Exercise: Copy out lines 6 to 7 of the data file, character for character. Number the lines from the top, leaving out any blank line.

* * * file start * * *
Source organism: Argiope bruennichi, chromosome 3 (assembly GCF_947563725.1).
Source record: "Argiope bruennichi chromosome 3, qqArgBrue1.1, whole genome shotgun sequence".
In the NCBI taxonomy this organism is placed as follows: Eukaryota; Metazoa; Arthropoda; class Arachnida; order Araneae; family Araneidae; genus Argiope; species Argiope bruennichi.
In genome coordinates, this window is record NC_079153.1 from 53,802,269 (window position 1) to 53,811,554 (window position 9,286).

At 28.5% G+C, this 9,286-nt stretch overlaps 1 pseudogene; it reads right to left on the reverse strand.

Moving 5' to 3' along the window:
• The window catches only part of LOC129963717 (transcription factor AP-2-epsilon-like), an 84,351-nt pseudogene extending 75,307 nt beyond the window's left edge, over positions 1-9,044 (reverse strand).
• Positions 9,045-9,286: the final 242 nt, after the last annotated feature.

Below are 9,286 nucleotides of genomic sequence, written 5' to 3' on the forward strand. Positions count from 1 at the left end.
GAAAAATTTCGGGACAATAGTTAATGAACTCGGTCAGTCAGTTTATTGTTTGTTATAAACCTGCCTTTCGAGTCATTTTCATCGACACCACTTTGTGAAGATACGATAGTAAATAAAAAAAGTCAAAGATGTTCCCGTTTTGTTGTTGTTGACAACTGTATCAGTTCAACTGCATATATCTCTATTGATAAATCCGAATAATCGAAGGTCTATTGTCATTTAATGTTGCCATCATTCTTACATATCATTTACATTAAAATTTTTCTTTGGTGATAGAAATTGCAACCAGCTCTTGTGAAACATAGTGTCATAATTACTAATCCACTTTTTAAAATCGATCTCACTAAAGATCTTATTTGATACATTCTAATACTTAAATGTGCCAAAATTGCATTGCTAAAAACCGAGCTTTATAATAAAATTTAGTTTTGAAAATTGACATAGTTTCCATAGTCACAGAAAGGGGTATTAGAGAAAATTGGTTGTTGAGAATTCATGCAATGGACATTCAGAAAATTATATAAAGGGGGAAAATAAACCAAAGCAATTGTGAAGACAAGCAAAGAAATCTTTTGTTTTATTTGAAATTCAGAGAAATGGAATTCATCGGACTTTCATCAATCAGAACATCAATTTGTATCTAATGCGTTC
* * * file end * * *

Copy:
Moving 5' to 3' along the window:
• The window catches only part of LOC129963717 (transcription factor AP-2-epsilon-like), an 84,351-nt pseudogene extending 75,307 nt beyond the window's left edge, over positions 1-9,044 (reverse strand).